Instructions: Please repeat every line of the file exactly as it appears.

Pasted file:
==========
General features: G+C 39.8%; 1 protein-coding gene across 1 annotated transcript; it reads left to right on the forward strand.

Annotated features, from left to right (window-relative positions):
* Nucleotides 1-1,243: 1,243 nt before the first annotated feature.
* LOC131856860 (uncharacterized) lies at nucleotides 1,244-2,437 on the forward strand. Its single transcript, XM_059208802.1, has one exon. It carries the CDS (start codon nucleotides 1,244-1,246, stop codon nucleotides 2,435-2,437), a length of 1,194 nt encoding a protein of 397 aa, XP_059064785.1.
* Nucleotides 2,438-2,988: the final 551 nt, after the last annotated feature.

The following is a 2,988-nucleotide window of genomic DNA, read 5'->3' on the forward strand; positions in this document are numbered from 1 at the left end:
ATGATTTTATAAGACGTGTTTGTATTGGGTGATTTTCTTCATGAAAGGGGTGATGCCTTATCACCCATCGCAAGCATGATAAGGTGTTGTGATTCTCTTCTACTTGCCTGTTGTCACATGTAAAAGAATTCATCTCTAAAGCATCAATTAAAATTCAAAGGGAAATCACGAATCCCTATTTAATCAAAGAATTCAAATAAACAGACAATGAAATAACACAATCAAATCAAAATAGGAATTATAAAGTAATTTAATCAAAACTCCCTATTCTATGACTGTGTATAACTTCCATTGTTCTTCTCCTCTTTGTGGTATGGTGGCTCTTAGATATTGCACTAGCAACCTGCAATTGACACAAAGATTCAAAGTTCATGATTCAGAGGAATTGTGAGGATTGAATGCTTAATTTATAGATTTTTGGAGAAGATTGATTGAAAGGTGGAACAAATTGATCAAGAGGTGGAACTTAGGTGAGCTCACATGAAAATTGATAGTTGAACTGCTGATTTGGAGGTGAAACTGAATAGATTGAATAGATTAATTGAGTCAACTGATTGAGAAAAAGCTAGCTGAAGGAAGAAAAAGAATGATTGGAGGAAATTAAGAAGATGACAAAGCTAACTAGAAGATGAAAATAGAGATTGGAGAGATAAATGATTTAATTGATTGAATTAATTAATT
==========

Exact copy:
General features: G+C 39.8%; 1 protein-coding gene across 1 annotated transcript; it reads left to right on the forward strand.

Annotated features, from left to right (window-relative positions):
* Nucleotides 1-1,243: 1,243 nt before the first annotated feature.
* LOC131856860 (uncharacterized) lies at nucleotides 1,244-2,437 on the forward strand. Its single transcript, XM_059208802.1, has one exon. It carries the CDS (start codon nucleotides 1,244-1,246, stop codon nucleotides 2,435-2,437), a length of 1,194 nt encoding a protein of 397 aa, XP_059064785.1.
* Nucleotides 2,438-2,988: the final 551 nt, after the last annotated feature.

The following is a 2,988-nucleotide window of genomic DNA, read 5'->3' on the forward strand; positions in this document are numbered from 1 at the left end:
ATGATTTTATAAGACGTGTTTGTATTGGGTGATTTTCTTCATGAAAGGGGTGATGCCTTATCACCCATCGCAAGCATGATAAGGTGTTGTGATTCTCTTCTACTTGCCTGTTGTCACATGTAAAAGAATTCATCTCTAAAGCATCAATTAAAATTCAAAGGGAAATCACGAATCCCTATTTAATCAAAGAATTCAAATAAACAGACAATGAAATAACACAATCAAATCAAAATAGGAATTATAAAGTAATTTAATCAAAACTCCCTATTCTATGACTGTGTATAACTTCCATTGTTCTTCTCCTCTTTGTGGTATGGTGGCTCTTAGATATTGCACTAGCAACCTGCAATTGACACAAAGATTCAAAGTTCATGATTCAGAGGAATTGTGAGGATTGAATGCTTAATTTATAGATTTTTGGAGAAGATTGATTGAAAGGTGGAACAAATTGATCAAGAGGTGGAACTTAGGTGAGCTCACATGAAAATTGATAGTTGAACTGCTGATTTGGAGGTGAAACTGAATAGATTGAATAGATTAATTGAGTCAACTGATTGAGAAAAAGCTAGCTGAAGGAAGAAAAAGAATGATTGGAGGAAATTAAGAAGATGACAAAGCTAACTAGAAGATGAAAATAGAGATTGGAGAGATAAATGATTTAATTGATTGAATTAATTAATT